Drifting egg look-alike patterns might be one way to tie into a steelhead freight train, but to me it’s more artful (yes, artful, old bean) to use a pattern that allows a bit more interactive involvement. You can’t wiggle and strip a fake egg cross-current and keep it looking like an egg. But an alevin-stage pattern is a different story. Try one, beginning a month or so after a spawning run and for maybe up to two months…possibly far longer…or some weeks after any fish species spawns. Remember, fish fry and yolk aren’t just for breakfast anymore.


  1. Fish any fly you wish, that is your choice. I may prefer to fish dry flies. So what? Deprecating comments about choice of flies or methods should have no place in a discussion about fishing. Customs on certain rivers have evolved over time and may appeal to some and not others. Fish where you choose, enjoy using the equipment of your choice and write about it afterward but in a positive style. That way we all benefit from positive information which we may find useful without having to deal with more negativity. We already have too much of that.

    1. Hi Robert,
      I sense that you did catch much of the humor in my comments. As we all know, tongue-in-cheek humor pokes at least as much fun at snide reactions as it does lend a chuckle to curious rules and attitudes. Such, obviously, is the case with my comments. So it’s in fact deferential…albeit subtle I admit. That you aspire to being a discerning person tells me you will have gotten all that. Do I fish dry flies? Love to (and upstream, too). Would I happily soak myself in the traditions of the River Avon, smiling at how things have evolved there every second of the experience? You betcha. Would you? Then see? …we’re similar after all.
      As I’ve always found, grinning at the differences in this world is an excellent way of honoring them. As each of us has a casting style, we each also have individual ways of sharing our curiosity about how things differ around this planet. I might have just as easily mentioned the Inuit habit of dangling salmon eggs on the treble hook points of “Pixie” spoon lures, or cowboy hats garnishing many an American western flow. My way of enjoying “difference” and of sharing that enjoyment is my own (although far from unique).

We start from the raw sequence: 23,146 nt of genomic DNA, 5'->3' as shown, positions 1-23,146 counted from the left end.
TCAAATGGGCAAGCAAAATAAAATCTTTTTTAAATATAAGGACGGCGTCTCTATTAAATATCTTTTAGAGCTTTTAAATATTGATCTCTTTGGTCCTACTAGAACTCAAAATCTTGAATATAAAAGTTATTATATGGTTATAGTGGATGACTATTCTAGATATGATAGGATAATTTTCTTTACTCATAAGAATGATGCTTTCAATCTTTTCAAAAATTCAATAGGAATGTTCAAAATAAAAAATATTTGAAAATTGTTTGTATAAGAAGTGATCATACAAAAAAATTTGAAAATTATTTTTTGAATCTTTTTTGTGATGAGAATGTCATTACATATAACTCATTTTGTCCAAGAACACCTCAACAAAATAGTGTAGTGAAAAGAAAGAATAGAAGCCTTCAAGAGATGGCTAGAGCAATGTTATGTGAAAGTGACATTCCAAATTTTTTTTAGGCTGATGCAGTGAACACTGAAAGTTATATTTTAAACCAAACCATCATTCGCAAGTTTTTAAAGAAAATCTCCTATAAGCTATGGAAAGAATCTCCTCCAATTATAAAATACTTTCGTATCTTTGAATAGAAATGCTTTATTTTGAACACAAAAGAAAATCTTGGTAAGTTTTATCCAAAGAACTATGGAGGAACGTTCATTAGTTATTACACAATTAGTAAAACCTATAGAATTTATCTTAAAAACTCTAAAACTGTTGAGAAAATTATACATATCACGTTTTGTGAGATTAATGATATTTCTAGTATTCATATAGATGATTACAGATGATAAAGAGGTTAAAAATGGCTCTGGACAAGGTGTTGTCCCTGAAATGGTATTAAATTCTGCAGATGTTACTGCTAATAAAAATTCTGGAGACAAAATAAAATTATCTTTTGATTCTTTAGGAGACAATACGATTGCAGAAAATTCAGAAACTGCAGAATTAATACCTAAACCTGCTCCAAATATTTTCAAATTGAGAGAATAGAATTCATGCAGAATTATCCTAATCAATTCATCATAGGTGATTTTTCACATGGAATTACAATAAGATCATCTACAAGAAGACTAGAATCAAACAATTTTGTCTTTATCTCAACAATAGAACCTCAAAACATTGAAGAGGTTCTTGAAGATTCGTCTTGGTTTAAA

And for the record I’m not really even a streamer fisherman at all, per se…so again it was all just to provide a smile and a lead-in to an interesting kind of fly. When you realize that, you’ll know it’s not exactly an ax I’m grinding here. (If you have a more entertaining lead-in to the alevin style pattern topic, by all means write one up!)
      Having been all over this planet across many decades, I’m well aware of differences in mindset and customs, and I assure you quite well equipped to understand from where they emanate and why. I’d never presume to tell you what kind of fly to fish or what style to use in fishing it, just as I know you’d never presume to dictate my style of humor.
      It’s all in fun! I hope folks have a chuckle…so enjoy. I enjoyed you reply.
      Thanks Robert, Mike

  2. Mike nice piece and a bit inspirational as well. I was pretty much oblivious to Alevin patterns so your post got me thinking. A week ago I spent the day on one of my favorite stretches of the Madison which for the first time since the 1980s was now open for angling year round. For decades, the section was closed until the third week in May. Spawning rainbows were everywhere in the riffles and shallows along the sides of the big runs. You couldn’t walk ten feet without spying big rainbows in shallow water. It was a bit like Alaska. When I read your post on Alevin patterns I realized the Alevins of these rainbows would be at their peak in June and July. So I tied up a few of my own design to fish as trailers off the big buggers I normally fish. The great majority of Alevin patterns on the web are weighted which isn’t necessary when fished as a trailer. Here’s the pattern I tied. I’ll send you some pics. Thanks for the inspiration.

    • Hook: #10 TMC 3761 Nymph
    • Thread: 6/0 Black, 6/0 Fire Orange
    • Tail: Four strands of fine silver flash
    • Body: Wide Lateral Scale
    • Egg Sac: Orange EP Fibers
    • Wing: Gray EP Fibers

    Wrap a thread base over the rear two thirds of the hook (use black or orange thread for desired body color and tie in four strands of fine silver flash for the tail. Tie in the lateral scale and make overlapping wraps forward to the two-thirds point on the hook. (This will create a translucent body that takes on the hue of the underlying thread.) If using black thread, secure with a couple of double half hitches and cut off. Start a thread wrap of orange thread. Select a small bunch of orange EP fibers ~ 1/8” in diameter compressed. Trim the ends flush and secure on the bottom of the hook with the fibers facing the hook bend. Fold the Orange EP fibers forward leaving a small loop (~3/16”) and secure just behind the hook eye. This forms the egg sac. Secure the orange thread with a couple of double half hitches and cut off. Coat the body and thread wraps around the egg sac with cement. Tie in black thread at the head. Take a very small clump of gray EP fibers and tie in a thin wing. Trim the EP fibers just short of the flash tail. Finish the head of the fly with black thread.

    We will see how these hold up later this spring. Thanks again for the inspiration.

  3. The alevin stage streamer photos you sent me via email are excellent Mike; I look forward to hearing how those flies work. Be sure to post a report here, as I’m sure a lot of us would like that update. I might tie up a few like yours too, and see what happens in June here. Might be interesting to gang a few together–one of your design and a tie of my own–and see which gets the most attention.

    – Mike